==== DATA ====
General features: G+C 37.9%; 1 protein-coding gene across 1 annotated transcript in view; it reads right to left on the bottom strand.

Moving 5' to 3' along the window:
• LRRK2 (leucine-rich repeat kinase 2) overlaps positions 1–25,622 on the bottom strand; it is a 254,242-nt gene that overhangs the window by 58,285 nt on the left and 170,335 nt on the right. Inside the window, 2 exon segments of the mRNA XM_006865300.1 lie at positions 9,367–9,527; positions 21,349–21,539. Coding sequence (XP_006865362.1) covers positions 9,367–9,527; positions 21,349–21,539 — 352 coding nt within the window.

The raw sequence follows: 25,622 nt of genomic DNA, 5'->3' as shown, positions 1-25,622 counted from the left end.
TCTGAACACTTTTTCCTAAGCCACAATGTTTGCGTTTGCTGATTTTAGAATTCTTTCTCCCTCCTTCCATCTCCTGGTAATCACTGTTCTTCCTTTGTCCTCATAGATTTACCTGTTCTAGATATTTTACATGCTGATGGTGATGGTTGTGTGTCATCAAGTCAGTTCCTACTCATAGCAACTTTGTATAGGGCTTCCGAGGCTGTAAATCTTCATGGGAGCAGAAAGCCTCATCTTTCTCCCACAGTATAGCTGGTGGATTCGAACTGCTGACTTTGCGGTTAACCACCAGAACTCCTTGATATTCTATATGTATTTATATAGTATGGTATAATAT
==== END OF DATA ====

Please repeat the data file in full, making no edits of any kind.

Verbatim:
General features: G+C 37.9%; 1 protein-coding gene across 1 annotated transcript in view; it reads right to left on the bottom strand.

Moving 5' to 3' along the window:
• LRRK2 (leucine-rich repeat kinase 2) overlaps positions 1–25,622 on the bottom strand; it is a 254,242-nt gene that overhangs the window by 58,285 nt on the left and 170,335 nt on the right. Inside the window, 2 exon segments of the mRNA XM_006865300.1 lie at positions 9,367–9,527; positions 21,349–21,539. Coding sequence (XP_006865362.1) covers positions 9,367–9,527; positions 21,349–21,539 — 352 coding nt within the window.

The raw sequence follows: 25,622 nt of genomic DNA, 5'->3' as shown, positions 1-25,622 counted from the left end.
TCTGAACACTTTTTCCTAAGCCACAATGTTTGCGTTTGCTGATTTTAGAATTCTTTCTCCCTCCTTCCATCTCCTGGTAATCACTGTTCTTCCTTTGTCCTCATAGATTTACCTGTTCTAGATATTTTACATGCTGATGGTGATGGTTGTGTGTCATCAAGTCAGTTCCTACTCATAGCAACTTTGTATAGGGCTTCCGAGGCTGTAAATCTTCATGGGAGCAGAAAGCCTCATCTTTCTCCCACAGTATAGCTGGTGGATTCGAACTGCTGACTTTGCGGTTAACCACCAGAACTCCTTGATATTCTATATGTATTTATATAGTATGGTATAATAT